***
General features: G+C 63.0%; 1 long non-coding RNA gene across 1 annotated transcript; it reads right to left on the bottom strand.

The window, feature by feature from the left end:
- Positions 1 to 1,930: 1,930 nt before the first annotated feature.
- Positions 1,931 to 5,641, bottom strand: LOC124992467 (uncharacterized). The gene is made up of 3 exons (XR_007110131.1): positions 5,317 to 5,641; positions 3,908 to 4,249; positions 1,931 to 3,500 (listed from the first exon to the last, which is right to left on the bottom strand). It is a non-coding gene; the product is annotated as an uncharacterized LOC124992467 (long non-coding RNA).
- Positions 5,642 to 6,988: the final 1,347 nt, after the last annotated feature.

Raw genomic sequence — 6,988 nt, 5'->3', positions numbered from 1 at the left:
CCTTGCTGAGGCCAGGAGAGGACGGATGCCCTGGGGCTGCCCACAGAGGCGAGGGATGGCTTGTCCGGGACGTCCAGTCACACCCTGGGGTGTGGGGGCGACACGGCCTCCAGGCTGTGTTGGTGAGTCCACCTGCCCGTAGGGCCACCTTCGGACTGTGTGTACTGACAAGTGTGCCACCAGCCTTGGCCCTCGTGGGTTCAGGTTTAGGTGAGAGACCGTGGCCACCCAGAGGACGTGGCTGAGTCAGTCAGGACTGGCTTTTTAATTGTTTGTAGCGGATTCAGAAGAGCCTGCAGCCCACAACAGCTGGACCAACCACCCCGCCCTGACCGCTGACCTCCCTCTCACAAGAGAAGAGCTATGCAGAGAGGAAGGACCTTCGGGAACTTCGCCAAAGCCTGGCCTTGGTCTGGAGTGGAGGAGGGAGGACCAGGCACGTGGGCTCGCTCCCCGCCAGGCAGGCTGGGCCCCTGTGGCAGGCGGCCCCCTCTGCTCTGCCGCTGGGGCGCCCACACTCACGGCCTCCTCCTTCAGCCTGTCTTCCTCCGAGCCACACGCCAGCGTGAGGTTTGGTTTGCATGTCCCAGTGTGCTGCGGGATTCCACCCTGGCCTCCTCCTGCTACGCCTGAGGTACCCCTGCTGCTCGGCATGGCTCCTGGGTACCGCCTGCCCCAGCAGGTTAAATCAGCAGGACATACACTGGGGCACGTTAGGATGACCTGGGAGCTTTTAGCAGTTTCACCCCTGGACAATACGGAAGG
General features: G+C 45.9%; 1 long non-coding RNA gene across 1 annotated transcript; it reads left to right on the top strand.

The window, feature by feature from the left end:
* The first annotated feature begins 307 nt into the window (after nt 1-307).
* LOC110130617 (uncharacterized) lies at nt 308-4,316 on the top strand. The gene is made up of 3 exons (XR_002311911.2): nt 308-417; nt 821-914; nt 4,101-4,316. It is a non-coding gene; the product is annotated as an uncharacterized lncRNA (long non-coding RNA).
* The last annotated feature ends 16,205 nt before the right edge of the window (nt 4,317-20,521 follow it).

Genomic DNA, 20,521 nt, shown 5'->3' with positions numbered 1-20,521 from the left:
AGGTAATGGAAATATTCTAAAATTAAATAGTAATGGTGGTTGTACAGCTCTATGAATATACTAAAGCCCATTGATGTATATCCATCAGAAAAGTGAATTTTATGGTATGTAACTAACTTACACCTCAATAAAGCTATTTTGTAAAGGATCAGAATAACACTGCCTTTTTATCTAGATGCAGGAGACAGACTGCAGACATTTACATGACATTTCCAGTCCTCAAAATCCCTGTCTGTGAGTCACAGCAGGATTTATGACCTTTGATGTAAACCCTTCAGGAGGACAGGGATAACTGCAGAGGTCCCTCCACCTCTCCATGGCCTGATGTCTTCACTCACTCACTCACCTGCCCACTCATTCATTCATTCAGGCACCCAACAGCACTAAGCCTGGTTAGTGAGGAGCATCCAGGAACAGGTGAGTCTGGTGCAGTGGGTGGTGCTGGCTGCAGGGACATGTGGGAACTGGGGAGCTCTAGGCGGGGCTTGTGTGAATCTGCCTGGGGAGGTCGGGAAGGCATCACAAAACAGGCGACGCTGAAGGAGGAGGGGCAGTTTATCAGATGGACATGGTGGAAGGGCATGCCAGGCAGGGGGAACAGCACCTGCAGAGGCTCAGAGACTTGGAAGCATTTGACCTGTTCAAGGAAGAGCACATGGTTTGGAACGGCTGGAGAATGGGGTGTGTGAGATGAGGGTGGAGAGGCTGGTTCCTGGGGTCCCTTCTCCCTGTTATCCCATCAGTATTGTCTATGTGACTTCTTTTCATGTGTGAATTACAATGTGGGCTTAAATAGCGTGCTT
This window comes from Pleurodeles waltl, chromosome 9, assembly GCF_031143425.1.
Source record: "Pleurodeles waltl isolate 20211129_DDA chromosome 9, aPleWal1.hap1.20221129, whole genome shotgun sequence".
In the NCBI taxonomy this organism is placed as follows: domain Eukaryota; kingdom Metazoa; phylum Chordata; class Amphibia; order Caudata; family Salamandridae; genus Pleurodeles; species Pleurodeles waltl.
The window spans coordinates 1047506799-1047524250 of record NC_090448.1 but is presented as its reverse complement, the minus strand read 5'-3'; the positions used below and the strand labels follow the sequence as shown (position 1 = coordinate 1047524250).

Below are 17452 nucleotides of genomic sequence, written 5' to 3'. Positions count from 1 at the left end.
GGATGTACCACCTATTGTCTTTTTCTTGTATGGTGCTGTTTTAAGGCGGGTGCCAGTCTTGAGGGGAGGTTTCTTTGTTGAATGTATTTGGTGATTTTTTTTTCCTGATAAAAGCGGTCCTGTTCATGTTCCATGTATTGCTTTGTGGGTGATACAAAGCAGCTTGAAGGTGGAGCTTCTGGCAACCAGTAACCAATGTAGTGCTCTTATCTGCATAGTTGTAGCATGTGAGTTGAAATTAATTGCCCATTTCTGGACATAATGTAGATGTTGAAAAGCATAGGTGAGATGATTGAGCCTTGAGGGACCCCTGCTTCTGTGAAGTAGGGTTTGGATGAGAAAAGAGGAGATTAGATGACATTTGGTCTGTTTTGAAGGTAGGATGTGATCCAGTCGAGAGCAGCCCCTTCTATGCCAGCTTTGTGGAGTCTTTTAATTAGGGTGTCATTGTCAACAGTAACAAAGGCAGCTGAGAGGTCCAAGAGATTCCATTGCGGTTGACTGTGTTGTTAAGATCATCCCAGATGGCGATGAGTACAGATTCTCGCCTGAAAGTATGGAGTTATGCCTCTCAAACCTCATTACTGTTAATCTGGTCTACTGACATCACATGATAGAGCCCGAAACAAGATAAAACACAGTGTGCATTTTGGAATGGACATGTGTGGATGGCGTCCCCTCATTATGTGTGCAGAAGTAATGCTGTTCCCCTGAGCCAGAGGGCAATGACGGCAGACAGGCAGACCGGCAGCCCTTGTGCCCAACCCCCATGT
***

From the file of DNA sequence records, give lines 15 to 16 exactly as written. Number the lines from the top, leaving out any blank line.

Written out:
This window comes from Pleurodeles waltl, chromosome 9, assembly GCF_031143425.1.
Source record: "Pleurodeles waltl isolate 20211129_DDA chromosome 9, aPleWal1.hap1.20221129, whole genome shotgun sequence".